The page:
Proctor : October 2017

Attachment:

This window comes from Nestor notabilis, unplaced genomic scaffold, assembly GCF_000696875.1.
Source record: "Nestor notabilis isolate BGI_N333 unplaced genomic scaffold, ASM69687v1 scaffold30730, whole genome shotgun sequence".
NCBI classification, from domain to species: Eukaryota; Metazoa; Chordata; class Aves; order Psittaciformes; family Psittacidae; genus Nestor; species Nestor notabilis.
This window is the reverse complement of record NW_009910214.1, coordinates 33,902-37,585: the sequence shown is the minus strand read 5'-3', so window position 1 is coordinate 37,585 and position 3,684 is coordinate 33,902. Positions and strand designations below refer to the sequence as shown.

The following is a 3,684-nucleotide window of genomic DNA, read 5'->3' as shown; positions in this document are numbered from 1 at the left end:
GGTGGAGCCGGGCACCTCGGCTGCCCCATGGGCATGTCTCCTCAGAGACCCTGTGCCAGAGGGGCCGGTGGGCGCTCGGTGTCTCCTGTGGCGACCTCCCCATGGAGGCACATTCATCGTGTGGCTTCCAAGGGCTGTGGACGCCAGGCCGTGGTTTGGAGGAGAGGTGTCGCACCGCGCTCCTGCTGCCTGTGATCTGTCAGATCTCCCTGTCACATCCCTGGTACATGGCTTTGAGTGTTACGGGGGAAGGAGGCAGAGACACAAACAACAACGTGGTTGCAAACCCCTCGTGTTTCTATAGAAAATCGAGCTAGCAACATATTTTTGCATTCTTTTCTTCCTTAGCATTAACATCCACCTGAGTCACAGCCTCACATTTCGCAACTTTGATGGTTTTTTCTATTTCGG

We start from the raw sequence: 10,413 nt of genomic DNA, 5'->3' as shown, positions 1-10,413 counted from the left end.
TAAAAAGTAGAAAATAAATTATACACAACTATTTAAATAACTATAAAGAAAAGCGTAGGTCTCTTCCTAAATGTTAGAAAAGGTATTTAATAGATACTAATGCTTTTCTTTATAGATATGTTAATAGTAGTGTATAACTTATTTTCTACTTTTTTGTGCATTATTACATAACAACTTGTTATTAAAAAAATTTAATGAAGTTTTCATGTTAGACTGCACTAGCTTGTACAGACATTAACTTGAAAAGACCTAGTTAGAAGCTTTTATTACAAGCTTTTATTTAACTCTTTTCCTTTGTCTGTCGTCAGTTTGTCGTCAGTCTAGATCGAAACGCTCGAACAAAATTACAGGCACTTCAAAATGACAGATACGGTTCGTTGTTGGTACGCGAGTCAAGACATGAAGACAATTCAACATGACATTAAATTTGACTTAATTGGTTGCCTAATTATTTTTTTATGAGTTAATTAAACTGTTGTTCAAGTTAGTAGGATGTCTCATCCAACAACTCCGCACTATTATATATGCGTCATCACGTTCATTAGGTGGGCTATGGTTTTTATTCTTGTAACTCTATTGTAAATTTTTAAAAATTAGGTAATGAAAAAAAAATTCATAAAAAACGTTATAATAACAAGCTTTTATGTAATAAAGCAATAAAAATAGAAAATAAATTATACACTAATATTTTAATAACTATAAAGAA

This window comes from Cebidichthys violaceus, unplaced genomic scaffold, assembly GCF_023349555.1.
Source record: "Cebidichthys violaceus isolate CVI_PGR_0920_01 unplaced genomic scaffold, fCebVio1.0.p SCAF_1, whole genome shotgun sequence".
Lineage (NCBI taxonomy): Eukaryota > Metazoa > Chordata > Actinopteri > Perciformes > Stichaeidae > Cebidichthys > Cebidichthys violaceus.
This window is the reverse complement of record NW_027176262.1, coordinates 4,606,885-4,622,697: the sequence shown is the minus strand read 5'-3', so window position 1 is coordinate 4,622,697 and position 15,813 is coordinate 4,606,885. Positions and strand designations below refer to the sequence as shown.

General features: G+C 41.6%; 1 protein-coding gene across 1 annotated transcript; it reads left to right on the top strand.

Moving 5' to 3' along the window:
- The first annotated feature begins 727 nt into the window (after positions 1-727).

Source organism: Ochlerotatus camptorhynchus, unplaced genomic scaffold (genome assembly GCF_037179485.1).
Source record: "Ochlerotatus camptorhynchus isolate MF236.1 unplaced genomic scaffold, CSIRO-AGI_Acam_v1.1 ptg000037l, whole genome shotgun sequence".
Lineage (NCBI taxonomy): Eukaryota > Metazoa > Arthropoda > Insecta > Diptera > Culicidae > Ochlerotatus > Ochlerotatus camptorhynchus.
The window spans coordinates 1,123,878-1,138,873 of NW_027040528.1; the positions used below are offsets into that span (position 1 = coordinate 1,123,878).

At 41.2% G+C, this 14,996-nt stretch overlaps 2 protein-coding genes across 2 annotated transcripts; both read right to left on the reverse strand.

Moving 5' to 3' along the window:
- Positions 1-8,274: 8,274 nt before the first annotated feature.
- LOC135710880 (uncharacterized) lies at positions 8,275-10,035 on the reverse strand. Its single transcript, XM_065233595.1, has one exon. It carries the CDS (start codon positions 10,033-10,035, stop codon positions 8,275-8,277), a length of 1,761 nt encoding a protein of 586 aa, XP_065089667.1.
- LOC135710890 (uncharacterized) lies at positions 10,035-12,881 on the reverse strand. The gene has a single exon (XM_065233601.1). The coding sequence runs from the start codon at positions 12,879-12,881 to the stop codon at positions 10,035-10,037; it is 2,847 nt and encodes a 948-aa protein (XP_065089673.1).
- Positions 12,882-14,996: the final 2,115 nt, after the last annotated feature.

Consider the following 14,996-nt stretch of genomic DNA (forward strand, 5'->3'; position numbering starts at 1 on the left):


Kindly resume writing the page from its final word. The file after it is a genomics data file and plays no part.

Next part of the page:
26 PROCTOR | October 2017 A quick update on cryonics Until someone actually creates the youth potion from the movie Death Becomes Her,1 people will continue to expire. Most of us have heard the rumour that Walt Disney has been cryopreserved and might one day be revived; however, this has been shown to be false. But, while that claim is fake, the ability to freeze your body with a view to being revived at a later date is not. Cryopreservation – the concept of freezing a body – is an option available to those who wish to resume existence after they die, should science come up with a way to revive them. Recently, I was a guest presenter at both the Queensland and New South Wales Cemeteries and Crematorium Associations discussing the future of body disposal, including cryopreservation, as we know it. So, what is cryopreservation? Well, simply put, a corpse is frozen to -196°C with the intention of reviving the body at a time when technology has advanced sufficiently to restore the body and cure the ailment or disease that caused the death. Although it is not currently possible to revive the dead, except in the movies, many people are becoming interested in the concept of cryopreservation as a possible means to achieve eternal life. Australians who have wanted their whole body frozen have only had the option of transporting their corpses overseas as currently there are only four major companies that provide cryonics services: 1. Alcor in Arizona, USA 2. Cryonics Institute (CI) in Michigan, USA 3. American Cryonics Society (ACS) in California, USA 4. KrioRus, Russia. These companies make no promises that there is life after death, and consider that their ‘patients’ are donating their bodies for scientific research. 2 In Australia, the New South Wales town of Holbrook is set to build the first cryonics facility in Australia – apparently it will cost around $90,000 to have your body frozen.3 While this raises a lot of questions, including whether $90,000 is enough to sustain a body over an indefinite period until science finds a way to revive it, there other questions that relate to us as a profession. From a legal perspective, some questions, well put by senior lecturer Heather Conway of the School of Law at Queen’s University Belfast are:4 • What is the status of the corpse during its time in the deep freeze; does it have any legal rights, or is it a method that is part of the work and skill exception principle derived from the seminal case of Doodeward v Spence5 in which case the corpse becomes property subject to property rights? • How long should a frozen corpse be stored, and who has the responsibility to thaw or destroy the corpse without reanimating it? • If a claim should be made on an estate, how does that affect funds that may be set aside for preservation of the frozen corpse? • Could a reanimated corpse reclaim assets that they owned in life, but had passed to family members on death? Could inheritance laws be undone? • How would laws operate if the frozen corpse was married prior to cryopreservation, and the deceased’s spouse remarries? Would that marriage still be valid when the former partner returns from the dead? Interestingly, there has already been case law around this technology coming out of the United Kingdom. In the case of Re JS (Disposal of Body)  EWHC 2859 (Fam), a 14-year-old girl, referred to as JS, was diagnosed with a rare form of cancer. She had Cold comfort ELECTRONIC COSTING Portal Fast Safe & Secure Streamline your process by uploading your file & documents via our portal above, saving you time & hassle. Contact Michael Graham on 0418 194 734 or email email@example.com to discuss in-house legal costing services for your firm.